“Never love a wild thing…If you let yourself love a wild thing. You’ll end up looking at the sky.”
This is the first book I have read by Capote, so where better to start than with Breakfast at Tiffany’s?
I saw the film of this last summer and really enjoyed it, so I was hoping that the book would be the same. I was even more pleasantly surprised to find that this book also includes three other short stories, written by Capote.
As Breakfast at Tiffany’s is a novella this meant that it was nice and quick to read. Yet, even so, I still found this a very quick-paced story – aided because there are no chapters, so it flows all the way through. I found this was very effective in capturing the energy and whirlwind lifestyle of ‘Holly Golightly’, the main character.
This novella is the story of Holiday (Holly) Golightly, a glamorous adventurous young woman who has come to live in New York. It is told by a young, and unnamed, male narrator, who befriends Holly and becomes caught up in her quirky, naive lifestyle. I really liked the use of the narrator to present the story, especially how it is told through flashbacks and small interjections from his older self. It made it far more engaging, and helped present Holly’s personal qualities far more obviously. However, by being told using flashbacks it meant that I didn’t always understand what was going on; it skips from one moment to another so quickly. But I don’t know whether I was more confused because I had seen the movie before reading the book…?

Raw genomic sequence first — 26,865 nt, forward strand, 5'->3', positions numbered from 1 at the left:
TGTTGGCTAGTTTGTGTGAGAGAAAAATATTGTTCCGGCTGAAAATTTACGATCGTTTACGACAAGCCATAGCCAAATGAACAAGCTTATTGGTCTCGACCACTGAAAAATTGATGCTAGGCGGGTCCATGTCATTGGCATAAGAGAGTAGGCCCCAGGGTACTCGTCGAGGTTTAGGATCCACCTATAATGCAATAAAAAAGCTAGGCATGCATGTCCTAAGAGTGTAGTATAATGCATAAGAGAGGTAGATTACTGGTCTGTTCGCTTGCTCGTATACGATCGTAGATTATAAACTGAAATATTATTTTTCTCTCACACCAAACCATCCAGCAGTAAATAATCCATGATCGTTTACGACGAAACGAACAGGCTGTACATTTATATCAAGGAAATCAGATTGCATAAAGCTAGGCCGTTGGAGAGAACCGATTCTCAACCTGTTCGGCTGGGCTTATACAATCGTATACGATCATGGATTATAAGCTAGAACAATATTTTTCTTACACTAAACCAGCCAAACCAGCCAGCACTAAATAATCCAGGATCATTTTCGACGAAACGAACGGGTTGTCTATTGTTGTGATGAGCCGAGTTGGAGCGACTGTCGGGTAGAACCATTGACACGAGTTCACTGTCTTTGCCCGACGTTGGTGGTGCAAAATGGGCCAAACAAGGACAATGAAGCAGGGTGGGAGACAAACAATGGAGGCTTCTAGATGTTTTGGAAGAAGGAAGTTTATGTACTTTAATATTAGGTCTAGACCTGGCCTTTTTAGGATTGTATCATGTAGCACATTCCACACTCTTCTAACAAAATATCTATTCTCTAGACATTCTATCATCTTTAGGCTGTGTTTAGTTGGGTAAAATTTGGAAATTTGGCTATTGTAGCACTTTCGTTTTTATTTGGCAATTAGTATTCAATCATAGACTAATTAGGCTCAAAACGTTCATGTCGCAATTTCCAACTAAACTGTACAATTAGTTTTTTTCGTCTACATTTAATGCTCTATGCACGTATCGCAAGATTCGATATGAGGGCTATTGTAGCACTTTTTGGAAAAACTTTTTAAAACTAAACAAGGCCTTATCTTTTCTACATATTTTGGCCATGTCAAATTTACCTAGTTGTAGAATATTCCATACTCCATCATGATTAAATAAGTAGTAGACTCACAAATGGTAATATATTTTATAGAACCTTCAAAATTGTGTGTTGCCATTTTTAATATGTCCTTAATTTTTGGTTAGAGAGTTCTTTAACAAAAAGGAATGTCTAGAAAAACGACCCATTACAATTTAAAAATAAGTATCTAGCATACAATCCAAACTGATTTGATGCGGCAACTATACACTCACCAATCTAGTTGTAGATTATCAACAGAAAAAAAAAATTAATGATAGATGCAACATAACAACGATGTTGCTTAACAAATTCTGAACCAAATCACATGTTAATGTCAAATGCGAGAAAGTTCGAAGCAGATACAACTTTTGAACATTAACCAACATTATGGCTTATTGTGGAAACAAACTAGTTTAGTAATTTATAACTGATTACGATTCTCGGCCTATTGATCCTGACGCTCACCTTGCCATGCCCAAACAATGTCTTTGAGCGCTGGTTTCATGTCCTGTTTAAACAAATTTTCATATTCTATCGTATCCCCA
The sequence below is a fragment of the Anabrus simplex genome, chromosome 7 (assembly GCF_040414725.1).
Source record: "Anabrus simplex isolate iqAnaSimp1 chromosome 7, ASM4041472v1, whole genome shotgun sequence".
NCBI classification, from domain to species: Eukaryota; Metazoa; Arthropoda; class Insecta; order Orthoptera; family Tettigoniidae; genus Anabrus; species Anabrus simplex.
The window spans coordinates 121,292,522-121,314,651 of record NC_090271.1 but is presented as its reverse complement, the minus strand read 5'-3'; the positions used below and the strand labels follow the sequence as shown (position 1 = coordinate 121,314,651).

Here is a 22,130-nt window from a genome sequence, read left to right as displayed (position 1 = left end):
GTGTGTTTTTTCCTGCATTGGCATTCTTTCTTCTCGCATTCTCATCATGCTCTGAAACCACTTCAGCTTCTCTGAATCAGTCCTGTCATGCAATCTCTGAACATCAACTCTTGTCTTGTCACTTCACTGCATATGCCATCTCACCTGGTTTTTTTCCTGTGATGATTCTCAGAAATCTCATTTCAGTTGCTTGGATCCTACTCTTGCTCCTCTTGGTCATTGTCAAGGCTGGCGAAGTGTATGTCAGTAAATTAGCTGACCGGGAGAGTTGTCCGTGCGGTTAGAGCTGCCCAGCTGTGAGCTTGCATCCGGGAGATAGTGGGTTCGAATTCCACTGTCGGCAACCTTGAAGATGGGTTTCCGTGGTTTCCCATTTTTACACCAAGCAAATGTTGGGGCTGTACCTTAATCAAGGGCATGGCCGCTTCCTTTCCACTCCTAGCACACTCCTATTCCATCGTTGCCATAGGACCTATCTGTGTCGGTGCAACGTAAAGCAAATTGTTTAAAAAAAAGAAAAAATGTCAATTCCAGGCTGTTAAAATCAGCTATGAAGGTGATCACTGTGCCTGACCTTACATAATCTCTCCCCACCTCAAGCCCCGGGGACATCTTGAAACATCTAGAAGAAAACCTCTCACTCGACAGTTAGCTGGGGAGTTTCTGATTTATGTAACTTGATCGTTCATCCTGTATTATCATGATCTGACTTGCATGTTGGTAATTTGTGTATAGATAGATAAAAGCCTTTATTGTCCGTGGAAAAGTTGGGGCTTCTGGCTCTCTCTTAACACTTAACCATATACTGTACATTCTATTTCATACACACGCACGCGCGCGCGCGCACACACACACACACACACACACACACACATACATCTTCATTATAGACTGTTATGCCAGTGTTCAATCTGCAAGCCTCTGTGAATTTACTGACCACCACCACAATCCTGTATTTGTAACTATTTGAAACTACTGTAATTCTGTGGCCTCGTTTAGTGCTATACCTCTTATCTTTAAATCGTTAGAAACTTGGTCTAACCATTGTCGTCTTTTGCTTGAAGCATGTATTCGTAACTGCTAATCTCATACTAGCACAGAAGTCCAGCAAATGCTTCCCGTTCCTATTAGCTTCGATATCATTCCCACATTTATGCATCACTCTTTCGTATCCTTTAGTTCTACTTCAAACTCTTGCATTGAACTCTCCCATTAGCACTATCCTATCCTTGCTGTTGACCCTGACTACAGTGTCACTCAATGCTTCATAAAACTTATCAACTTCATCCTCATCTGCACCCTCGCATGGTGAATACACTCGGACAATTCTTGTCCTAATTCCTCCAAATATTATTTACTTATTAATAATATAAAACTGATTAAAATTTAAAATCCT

What I particularly liked though was the ending. It doesn’t bring about an absolute conclusion, but I don’t think it’s necessary. The novella is just a glance at both Holly and the narrator’s life, so a massive conclusion doesn’t seem so important. The simplicity of the ending – and how contrasting it is to the rest of the energy of the novella – made me like it even more.
The other short stories in my copy were House of Flowers, A Diamond Guitar and A Christmas Memory. These were all very different stories with different writing styles, plot and characters but I found them all very enjoyable.
This book was a welcome read, but I know my views on it will be controversial… Because I prefer the movie. ( I didn’t think I would EVER say that about ANY book!) I think this may be because I saw the movie first, and I really like Audrey Hepburn – she’s a beautiful positive female role model. That being said, I still did really like this book.